There are two truths we need to acknowledge concerning Jesus, love, and the Bible. First, we simply cannot separate the words of Jesus from the rest of the Bible. In the book of John, Jesus is referred to as The Word. By using that particular designation to describe Jesus, John is making a powerful statement about who Jesus is and how He fits into Scripture.

 John is declaring that Jesus is the personification and expression of the word of God. Jesus was the substance and incarnation of all that had been written in the Old Testament law and all that was to be written in the New Testament letters.

 What that means is that the statements Jesus made in the gospels (the red letters that contemporary Christians get all wound-up about) are no more or less significant than the Old Testament Law and the New Testament letters. Jesus is the perfecter of our faith and the author of all of Scripture. Not just the Scripture we feel comfortable with or those that reflect our current cultural values and sensibilities (Hebrews 12:2, 2nd Timothy 3:16, Luke 24:27).

 Jesus fulfilled the ceremonial requirements of the law and we no longer live in a theocracy, so as 21st century Christians we no longer sacrifice animals to have our sins forgiven (Jesus took care of that for us) or follow the civil laws that were given specifically to the nation of Israel. However, that doesn’t mean that the entire Old Testament should be tossed out because much of the Old Testament FEELS unloving to contemporary readers.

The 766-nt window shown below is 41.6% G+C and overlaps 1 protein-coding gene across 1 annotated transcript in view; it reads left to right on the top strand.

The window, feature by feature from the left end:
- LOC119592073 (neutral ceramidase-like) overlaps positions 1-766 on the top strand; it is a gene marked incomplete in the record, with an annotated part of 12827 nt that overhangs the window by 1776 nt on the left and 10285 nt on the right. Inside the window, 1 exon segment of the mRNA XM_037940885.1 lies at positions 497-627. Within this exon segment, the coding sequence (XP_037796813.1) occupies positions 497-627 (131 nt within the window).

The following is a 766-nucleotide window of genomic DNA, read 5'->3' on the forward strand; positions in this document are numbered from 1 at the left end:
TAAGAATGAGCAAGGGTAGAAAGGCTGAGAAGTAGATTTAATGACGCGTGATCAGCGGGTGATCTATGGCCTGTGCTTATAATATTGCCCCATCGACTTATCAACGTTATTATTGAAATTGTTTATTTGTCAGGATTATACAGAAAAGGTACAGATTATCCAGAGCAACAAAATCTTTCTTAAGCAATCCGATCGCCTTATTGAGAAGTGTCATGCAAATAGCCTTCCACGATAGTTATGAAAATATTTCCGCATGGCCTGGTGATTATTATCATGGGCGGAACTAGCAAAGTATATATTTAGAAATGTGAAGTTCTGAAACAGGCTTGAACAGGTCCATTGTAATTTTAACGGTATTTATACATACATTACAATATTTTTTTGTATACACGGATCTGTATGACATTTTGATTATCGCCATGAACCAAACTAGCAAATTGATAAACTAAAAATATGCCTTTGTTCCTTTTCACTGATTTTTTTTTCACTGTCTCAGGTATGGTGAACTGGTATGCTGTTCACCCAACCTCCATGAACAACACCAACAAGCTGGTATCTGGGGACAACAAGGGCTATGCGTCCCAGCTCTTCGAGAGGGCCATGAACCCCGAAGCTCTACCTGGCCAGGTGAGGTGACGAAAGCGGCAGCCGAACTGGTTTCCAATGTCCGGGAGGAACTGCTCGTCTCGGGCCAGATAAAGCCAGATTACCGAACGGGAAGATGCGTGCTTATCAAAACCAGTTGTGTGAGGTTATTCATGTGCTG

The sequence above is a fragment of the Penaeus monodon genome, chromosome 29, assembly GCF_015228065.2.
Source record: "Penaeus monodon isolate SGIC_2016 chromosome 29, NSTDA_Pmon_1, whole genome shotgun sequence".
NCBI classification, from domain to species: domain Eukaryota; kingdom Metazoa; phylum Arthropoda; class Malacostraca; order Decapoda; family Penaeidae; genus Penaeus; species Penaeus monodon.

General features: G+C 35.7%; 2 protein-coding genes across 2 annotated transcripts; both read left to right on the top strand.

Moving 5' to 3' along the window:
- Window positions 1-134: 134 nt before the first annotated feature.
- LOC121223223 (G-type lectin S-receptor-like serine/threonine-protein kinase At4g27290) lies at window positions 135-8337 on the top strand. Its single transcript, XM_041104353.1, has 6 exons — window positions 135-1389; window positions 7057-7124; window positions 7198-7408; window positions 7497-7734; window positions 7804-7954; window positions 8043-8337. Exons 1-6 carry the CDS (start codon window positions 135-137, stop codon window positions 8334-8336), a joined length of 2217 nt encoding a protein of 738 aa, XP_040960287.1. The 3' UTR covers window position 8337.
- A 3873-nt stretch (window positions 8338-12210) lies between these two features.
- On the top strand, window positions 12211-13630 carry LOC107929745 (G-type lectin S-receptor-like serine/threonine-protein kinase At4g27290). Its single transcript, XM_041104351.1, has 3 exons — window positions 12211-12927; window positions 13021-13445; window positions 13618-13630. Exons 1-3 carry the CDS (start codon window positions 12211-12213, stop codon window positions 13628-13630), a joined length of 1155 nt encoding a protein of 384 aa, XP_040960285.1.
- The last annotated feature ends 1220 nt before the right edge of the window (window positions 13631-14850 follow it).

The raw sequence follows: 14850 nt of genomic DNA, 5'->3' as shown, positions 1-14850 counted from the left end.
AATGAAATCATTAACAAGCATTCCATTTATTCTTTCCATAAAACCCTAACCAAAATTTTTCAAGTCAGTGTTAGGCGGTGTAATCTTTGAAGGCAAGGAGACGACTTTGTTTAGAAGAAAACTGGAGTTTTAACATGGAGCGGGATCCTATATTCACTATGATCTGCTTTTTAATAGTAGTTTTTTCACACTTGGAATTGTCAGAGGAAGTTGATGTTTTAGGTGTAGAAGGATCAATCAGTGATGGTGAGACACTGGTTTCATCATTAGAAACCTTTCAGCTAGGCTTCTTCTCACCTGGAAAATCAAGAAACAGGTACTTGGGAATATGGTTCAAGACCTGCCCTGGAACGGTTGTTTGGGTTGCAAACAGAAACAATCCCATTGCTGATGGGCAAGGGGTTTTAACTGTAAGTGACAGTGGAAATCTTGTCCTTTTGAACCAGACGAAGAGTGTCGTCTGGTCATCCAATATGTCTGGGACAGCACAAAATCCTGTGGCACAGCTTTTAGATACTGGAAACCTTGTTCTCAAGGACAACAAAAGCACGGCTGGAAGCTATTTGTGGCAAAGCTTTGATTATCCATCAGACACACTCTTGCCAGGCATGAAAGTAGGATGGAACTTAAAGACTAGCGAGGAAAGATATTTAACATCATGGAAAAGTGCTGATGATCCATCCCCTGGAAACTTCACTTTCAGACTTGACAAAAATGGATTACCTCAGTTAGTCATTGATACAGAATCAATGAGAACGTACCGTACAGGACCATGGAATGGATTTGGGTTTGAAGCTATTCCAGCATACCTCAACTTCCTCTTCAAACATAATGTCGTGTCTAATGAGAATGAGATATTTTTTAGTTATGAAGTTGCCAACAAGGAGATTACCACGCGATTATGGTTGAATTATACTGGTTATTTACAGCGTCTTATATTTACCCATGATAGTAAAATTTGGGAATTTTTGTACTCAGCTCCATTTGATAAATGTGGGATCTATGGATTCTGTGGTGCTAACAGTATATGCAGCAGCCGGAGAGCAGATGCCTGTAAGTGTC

The second truth we need to understand is that the good news of the gospel is wrapped up in a lot of really bad news. The good news is that God loves people so much that He sacrificed His only son so that we could be forgiven and spend eternity with God (John 3:16).

 The bad news for us is that God is a holy and perfect God who really hates sin. God decided a long time ago what actions were sinful and He has not modified or relaxed His standards on what sin is and is not. The penalty for for sin is awful: eternity in hell forever separated from God and all that is comforting and good. All people are sinners who cannot under any circumstances get right with God and be forgiven unless they are willing to leave their life of sin and follow Jesus wherever he leads (John 8:11, Mark 8:34).

 Those are at least two of the truths we need be honest about as we share the love of God with people. When we don’t tell the whole truth about life and sin and eternity we are really telling a lie that will eventually lead to the spiritual death of those we claim to love.